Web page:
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Scientists pull out protein data from single cells

NanoPOTS protein analysis
Ying Zhu, a chemist at Pacific Northwest National Laboratory, places a chip containing samples for analysis into the automated NanoPOTS system. (PNNL Photo / Andrea Starr)

Scientists have developed a technique that can analyze fluid from a single human cell to identify its proteins — which could open the way for tracking the progression of cancer one cell at a time.

The method is known as NanoPOTS, or “nanodroplet processing in one pot for trace samples.” It was developed by scientists at the the Department of Energy’s Pacific Northwest National Laboratory, and detailed in a study published in the German journal Angewandte Chemie.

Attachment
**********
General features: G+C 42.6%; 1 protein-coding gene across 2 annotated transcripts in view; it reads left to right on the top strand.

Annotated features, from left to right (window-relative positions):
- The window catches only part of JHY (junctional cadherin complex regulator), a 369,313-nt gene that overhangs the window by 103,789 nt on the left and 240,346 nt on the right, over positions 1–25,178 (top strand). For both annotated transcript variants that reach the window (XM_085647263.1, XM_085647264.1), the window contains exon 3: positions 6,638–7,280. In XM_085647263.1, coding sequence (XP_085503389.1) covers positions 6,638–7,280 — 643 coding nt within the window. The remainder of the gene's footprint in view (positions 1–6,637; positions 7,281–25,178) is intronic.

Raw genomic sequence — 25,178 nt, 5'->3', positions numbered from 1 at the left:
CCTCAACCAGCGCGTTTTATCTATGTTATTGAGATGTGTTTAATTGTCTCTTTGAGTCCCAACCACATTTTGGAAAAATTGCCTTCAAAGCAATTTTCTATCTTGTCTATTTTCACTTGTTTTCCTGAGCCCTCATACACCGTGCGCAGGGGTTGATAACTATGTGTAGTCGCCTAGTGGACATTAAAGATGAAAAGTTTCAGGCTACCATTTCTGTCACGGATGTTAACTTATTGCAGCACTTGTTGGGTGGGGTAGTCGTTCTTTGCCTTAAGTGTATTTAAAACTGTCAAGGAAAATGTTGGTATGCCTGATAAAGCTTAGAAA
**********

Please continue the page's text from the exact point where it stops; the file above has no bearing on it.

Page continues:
“NanoPOTS is like a molecular microscope that allows us to analyze samples that are 500 times smaller than we could see before,” PNNL analytical chemist Ryan Kelly, the study’s senior author, said in a news release. “We can identify more proteins in one cell than could previously be identified from a group of hundreds of cells.”

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By Alan Boyle

Mastermind of Cosmic Log, contributing editor at GeekWire, author of "The Case for Pluto: How a Little Planet Made a Big Difference," president of the Council for the Advancement of Science Writing. Check out "About Alan Boyle" for more fun facts.

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